Do you garden or go to a Farmer's Market? Why?

10 comments:

gibber said...

Well, you know how I am about gardening...i have my tomato, basil, lemongrass, peppers, strawberries on my deck ready to plant. And my mint, chives, rosemary, tarragon, sage and thyme have already yielded lots of herby goodness.

I don't think dad started gardening to save money or cuz he was a locavore. It's because he knew that tomatoes grown in the garden taste better than whats in the store. Not to mention, it can save you lots of money. And I've grown addicted to that fresh off the vine taste. NOTHING in the store compares to what you find at real farmers markets.

That said, it's expensive to shop at Eastern Market. I hope that this community/urban gardening trend picks up because it is a lower cost way for lower income folks to get some fresh food. And i think it helps greatly that our fabu first lady started her garden and brought in local DC kids to partner with the White House kitchen.

Big Agribusiness is unfortunately a part of life in the states. Makes me said that it's spreading to the boot.

erin :: the olive notes said...

Yeah, I'm very unsupportive of any other country taking up these highly destructive farming practices...in any form. The research behind what harmful effects it has to the entire planet is astounding.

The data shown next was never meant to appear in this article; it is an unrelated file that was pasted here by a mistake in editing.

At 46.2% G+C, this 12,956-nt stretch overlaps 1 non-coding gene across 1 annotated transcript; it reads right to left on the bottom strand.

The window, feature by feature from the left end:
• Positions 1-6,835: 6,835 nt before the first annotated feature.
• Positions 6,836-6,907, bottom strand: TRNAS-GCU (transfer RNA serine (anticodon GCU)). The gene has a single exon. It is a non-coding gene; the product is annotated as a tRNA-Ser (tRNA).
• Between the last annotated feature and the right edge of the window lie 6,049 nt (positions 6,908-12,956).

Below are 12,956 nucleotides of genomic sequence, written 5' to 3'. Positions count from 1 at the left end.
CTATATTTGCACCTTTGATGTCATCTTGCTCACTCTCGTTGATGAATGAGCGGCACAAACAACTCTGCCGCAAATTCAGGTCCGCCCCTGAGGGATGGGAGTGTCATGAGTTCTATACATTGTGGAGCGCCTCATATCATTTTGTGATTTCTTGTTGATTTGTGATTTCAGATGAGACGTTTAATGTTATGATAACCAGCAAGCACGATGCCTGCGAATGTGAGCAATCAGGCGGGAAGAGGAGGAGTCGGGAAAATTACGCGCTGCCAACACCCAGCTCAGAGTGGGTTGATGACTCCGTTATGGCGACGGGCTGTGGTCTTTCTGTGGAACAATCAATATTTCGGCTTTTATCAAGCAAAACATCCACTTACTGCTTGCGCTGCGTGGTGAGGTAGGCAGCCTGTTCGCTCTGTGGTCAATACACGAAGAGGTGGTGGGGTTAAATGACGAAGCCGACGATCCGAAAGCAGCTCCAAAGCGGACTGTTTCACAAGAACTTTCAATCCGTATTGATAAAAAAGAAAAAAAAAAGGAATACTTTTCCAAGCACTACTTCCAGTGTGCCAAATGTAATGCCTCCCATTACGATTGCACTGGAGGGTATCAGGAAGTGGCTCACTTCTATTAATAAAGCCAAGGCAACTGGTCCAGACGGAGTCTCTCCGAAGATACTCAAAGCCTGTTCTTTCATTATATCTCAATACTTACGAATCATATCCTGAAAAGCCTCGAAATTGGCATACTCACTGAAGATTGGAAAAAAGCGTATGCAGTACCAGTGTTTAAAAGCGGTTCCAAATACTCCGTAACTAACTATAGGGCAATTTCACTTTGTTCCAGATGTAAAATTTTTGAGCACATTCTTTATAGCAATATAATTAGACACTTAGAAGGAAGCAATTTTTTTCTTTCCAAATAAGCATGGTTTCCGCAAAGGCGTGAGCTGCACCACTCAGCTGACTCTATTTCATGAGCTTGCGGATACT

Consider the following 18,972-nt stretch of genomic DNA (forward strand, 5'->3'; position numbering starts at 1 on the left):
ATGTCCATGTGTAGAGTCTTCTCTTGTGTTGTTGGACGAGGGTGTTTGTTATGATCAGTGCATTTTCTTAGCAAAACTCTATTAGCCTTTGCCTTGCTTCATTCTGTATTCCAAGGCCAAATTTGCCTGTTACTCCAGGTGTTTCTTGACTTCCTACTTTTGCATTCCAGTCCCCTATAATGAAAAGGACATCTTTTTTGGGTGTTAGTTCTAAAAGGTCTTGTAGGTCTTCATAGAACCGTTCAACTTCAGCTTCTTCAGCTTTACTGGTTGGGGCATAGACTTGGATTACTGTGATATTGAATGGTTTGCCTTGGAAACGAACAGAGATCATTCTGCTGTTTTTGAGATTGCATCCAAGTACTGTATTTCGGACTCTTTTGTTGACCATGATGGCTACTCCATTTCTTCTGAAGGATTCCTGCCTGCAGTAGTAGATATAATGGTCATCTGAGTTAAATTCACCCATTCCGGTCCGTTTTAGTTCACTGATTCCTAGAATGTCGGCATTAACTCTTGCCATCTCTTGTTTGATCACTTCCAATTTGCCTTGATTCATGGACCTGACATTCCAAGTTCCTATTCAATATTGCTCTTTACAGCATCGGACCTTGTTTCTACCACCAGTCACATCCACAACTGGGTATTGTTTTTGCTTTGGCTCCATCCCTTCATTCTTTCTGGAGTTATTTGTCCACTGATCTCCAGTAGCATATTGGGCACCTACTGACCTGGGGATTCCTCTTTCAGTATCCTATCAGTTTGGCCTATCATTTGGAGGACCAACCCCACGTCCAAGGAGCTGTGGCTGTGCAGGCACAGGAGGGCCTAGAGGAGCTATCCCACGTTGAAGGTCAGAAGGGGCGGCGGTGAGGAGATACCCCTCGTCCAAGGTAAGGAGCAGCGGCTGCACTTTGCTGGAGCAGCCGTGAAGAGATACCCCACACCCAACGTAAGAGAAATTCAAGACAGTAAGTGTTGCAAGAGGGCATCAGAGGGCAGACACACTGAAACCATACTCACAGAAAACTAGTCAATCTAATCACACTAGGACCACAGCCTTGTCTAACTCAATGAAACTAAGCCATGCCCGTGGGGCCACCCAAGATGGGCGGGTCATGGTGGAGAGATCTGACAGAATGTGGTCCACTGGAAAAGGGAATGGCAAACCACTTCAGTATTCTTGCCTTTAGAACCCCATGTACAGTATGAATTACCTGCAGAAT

One of the most "green" things anyone can do is try to eat as locally as possible.

nyc/caribbean ragazza said...

gibber - I can't wait to have a garden. Dad's tomatoes rocked. I know people like to clown NJ but it's called the Garden State for a reason.

Eastern Market is very expensive. I agree with you regarding The First Lady's garden. In NYC there are so some great community gardens. I wonder if there is a non-profit that helps fund them in low income areas.

Agribusiness has some very powerful lobbyists. I'm not sure if anything will change. If they could put HFCS in fruit they would.

erin - I read Fast Food Nation and it was the first time I understood the connection between the growth of fast food chains and the need for these massive pig and cow farms. The practices on these farms are horrible.

It annoys me that some companies are moving overseas to places with fewer environmental guidelines and cheaper labor.

Los Angelista said...